I'm reminded of my freshman English class in college, when we were studying S.I. Hayakawa's Language in Thought and Action. Even when using a word to denote one specific entity, the dynamic process-entity referenced one time is not the same entity that is referenced another time. For example, the Kevin Randall writing this message today is not the same Kevin Randall that read Regina Reynolds' message earlier; innumerable changes have occurred in the state of my being in between those two events. But we accept certain levels of abstraction that will collapse various states of a dynamic entity into one or more specific identities for the purpose of communicating in any given context.
But of course it does become trickier when we get to changes in things that we generally think of as static, like statues. Or my favorite architectural work, Lyndhurst in Tarrytown, New York. Originally completed in 1838 and known as Knoll, it was doubled in size in 1865 and renamed Lyndenhurst, and renamed yet again (to its current name of Lyndhurst) in 1880. Knoll is no longer extant, having been replaced by Lyndhurst—although much of Knoll is contained within the elements that make up Lyndhurst.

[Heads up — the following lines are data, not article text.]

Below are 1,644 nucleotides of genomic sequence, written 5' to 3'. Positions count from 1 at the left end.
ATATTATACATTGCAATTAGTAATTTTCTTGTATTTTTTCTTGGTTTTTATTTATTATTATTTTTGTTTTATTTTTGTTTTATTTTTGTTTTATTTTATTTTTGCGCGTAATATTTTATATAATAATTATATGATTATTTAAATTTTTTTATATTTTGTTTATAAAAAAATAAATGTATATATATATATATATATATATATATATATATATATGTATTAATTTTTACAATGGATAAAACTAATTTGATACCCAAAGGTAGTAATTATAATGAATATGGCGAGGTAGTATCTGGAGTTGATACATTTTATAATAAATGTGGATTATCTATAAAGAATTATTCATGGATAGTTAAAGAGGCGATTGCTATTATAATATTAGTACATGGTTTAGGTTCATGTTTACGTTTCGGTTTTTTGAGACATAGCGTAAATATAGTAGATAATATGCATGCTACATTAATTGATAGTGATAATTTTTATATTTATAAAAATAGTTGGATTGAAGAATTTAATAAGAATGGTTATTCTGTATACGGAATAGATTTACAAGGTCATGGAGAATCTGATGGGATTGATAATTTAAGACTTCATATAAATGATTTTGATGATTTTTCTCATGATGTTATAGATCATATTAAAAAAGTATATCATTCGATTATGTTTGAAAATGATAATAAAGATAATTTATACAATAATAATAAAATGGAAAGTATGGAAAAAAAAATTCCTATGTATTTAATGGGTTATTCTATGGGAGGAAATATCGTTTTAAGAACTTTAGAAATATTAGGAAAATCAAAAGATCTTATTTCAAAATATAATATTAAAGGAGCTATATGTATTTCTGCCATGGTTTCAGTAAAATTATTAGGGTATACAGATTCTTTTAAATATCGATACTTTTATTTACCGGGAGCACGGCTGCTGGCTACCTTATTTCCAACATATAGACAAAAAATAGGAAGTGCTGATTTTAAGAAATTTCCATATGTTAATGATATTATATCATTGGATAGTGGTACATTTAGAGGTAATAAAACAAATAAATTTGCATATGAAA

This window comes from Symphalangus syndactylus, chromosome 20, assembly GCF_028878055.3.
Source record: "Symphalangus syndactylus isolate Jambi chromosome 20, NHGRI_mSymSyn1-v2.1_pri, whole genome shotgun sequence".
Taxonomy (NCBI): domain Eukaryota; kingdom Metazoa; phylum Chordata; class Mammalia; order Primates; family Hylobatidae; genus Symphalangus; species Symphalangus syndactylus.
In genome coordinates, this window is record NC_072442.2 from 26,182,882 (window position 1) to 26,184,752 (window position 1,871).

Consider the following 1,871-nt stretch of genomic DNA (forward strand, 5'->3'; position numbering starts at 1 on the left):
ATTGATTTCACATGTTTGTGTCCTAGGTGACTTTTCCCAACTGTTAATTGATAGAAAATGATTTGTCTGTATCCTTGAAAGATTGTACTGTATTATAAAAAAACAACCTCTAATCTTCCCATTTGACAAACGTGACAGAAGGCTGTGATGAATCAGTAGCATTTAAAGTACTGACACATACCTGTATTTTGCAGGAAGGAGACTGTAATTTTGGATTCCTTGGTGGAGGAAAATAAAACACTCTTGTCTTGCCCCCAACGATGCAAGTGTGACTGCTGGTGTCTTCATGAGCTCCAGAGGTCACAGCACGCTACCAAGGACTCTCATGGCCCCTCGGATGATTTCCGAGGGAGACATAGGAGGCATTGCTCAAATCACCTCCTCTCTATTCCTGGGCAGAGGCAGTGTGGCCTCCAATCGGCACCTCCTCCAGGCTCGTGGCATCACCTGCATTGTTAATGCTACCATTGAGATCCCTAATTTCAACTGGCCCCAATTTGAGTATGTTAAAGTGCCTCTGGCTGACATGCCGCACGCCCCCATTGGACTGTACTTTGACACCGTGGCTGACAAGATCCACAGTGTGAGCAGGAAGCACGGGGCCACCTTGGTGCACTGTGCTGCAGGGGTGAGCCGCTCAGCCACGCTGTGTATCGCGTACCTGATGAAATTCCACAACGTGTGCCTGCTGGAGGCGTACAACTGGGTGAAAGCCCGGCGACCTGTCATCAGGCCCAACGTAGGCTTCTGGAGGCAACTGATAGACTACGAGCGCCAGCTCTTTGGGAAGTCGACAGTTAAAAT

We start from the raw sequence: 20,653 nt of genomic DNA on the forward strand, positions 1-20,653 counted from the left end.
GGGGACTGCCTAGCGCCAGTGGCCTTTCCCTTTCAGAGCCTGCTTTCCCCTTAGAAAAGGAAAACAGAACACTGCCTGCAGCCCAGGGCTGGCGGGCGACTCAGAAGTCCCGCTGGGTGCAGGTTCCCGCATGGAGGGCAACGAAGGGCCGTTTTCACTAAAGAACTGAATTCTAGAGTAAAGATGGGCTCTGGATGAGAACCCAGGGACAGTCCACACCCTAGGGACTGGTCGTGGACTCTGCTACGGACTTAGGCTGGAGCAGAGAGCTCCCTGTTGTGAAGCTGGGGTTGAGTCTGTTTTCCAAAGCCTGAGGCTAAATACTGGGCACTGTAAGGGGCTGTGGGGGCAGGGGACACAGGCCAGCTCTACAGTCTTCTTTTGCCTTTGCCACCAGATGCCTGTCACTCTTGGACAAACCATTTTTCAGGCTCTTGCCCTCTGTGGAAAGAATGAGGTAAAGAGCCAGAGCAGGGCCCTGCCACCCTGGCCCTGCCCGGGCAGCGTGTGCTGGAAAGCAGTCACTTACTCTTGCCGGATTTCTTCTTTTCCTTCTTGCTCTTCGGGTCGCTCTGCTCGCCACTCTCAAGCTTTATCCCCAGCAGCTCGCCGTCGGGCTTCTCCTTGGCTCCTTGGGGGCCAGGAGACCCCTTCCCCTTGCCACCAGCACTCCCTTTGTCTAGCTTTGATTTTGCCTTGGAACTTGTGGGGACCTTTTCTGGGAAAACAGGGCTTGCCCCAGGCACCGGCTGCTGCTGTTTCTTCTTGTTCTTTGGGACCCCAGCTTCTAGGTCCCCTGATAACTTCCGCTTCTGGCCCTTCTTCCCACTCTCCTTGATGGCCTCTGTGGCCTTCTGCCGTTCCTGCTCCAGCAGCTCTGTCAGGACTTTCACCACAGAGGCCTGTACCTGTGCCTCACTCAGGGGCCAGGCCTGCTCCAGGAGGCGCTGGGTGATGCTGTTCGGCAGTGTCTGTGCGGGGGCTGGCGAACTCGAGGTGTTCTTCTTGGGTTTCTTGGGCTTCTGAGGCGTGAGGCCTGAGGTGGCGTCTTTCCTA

I think we have to be flexible in the application of the WEMI model, and define the specific instances of each W, E, M, and I in the context for which the descriptions are being made, and whatever makes the descriptions best fit together and interact in the most friendly way with other descriptions.
Kevin M. Randall
Principal Serials Cataloger
Northwestern University Libraries
Proudly wearing the sensible shoes since 1978!